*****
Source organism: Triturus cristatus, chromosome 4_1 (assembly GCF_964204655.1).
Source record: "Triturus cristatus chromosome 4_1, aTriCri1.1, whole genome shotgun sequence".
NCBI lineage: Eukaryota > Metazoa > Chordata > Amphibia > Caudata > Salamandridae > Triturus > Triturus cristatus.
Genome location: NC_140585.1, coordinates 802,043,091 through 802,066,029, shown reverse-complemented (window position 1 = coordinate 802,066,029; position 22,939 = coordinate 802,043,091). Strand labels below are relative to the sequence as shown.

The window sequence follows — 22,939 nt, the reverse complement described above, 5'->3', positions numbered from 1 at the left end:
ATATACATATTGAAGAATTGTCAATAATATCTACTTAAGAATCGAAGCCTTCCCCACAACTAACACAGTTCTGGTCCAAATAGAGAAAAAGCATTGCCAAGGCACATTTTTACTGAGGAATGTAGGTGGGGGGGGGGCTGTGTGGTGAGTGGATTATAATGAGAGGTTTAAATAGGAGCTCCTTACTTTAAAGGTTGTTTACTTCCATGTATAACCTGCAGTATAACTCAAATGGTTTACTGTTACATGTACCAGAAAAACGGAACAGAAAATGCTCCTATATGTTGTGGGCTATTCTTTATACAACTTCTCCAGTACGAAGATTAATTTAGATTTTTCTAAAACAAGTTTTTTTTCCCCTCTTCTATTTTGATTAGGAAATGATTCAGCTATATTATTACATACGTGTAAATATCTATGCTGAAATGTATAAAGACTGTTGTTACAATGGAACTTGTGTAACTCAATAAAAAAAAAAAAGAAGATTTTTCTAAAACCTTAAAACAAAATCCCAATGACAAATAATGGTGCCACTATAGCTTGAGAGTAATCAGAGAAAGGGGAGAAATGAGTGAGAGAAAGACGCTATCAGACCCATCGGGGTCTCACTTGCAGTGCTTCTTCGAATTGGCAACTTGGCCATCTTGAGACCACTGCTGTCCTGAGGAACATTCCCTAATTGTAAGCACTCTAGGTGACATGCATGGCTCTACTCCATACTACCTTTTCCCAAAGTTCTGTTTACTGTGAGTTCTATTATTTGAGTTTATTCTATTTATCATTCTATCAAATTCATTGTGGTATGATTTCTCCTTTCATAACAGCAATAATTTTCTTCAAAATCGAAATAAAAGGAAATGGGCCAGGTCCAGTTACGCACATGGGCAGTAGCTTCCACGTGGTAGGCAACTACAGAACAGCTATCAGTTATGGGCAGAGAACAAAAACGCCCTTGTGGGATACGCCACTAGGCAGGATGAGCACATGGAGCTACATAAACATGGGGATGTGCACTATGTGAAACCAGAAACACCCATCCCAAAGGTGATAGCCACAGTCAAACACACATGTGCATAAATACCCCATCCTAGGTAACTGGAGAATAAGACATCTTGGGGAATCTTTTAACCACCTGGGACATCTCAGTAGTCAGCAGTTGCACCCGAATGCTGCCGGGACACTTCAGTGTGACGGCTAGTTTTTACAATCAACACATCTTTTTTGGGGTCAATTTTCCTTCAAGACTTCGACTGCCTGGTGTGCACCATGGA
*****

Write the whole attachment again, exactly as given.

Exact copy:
Source organism: Triturus cristatus, chromosome 4_1 (assembly GCF_964204655.1).
Source record: "Triturus cristatus chromosome 4_1, aTriCri1.1, whole genome shotgun sequence".
NCBI lineage: Eukaryota > Metazoa > Chordata > Amphibia > Caudata > Salamandridae > Triturus > Triturus cristatus.
Genome location: NC_140585.1, coordinates 802,043,091 through 802,066,029, shown reverse-complemented (window position 1 = coordinate 802,066,029; position 22,939 = coordinate 802,043,091). Strand labels below are relative to the sequence as shown.

The window sequence follows — 22,939 nt, the reverse complement described above, 5'->3', positions numbered from 1 at the left end:
ATATACATATTGAAGAATTGTCAATAATATCTACTTAAGAATCGAAGCCTTCCCCACAACTAACACAGTTCTGGTCCAAATAGAGAAAAAGCATTGCCAAGGCACATTTTTACTGAGGAATGTAGGTGGGGGGGGGGCTGTGTGGTGAGTGGATTATAATGAGAGGTTTAAATAGGAGCTCCTTACTTTAAAGGTTGTTTACTTCCATGTATAACCTGCAGTATAACTCAAATGGTTTACTGTTACATGTACCAGAAAAACGGAACAGAAAATGCTCCTATATGTTGTGGGCTATTCTTTATACAACTTCTCCAGTACGAAGATTAATTTAGATTTTTCTAAAACAAGTTTTTTTTCCCCTCTTCTATTTTGATTAGGAAATGATTCAGCTATATTATTACATACGTGTAAATATCTATGCTGAAATGTATAAAGACTGTTGTTACAATGGAACTTGTGTAACTCAATAAAAAAAAAAAAGAAGATTTTTCTAAAACCTTAAAACAAAATCCCAATGACAAATAATGGTGCCACTATAGCTTGAGAGTAATCAGAGAAAGGGGAGAAATGAGTGAGAGAAAGACGCTATCAGACCCATCGGGGTCTCACTTGCAGTGCTTCTTCGAATTGGCAACTTGGCCATCTTGAGACCACTGCTGTCCTGAGGAACATTCCCTAATTGTAAGCACTCTAGGTGACATGCATGGCTCTACTCCATACTACCTTTTCCCAAAGTTCTGTTTACTGTGAGTTCTATTATTTGAGTTTATTCTATTTATCATTCTATCAAATTCATTGTGGTATGATTTCTCCTTTCATAACAGCAATAATTTTCTTCAAAATCGAAATAAAAGGAAATGGGCCAGGTCCAGTTACGCACATGGGCAGTAGCTTCCACGTGGTAGGCAACTACAGAACAGCTATCAGTTATGGGCAGAGAACAAAAACGCCCTTGTGGGATACGCCACTAGGCAGGATGAGCACATGGAGCTACATAAACATGGGGATGTGCACTATGTGAAACCAGAAACACCCATCCCAAAGGTGATAGCCACAGTCAAACACACATGTGCATAAATACCCCATCCTAGGTAACTGGAGAATAAGACATCTTGGGGAATCTTTTAACCACCTGGGACATCTCAGTAGTCAGCAGTTGCACCCGAATGCTGCCGGGACACTTCAGTGTGACGGCTAGTTTTTACAATCAACACATCTTTTTTGGGGTCAATTTTCCTTCAAGACTTCGACTGCCTGGTGTGCACCATGGA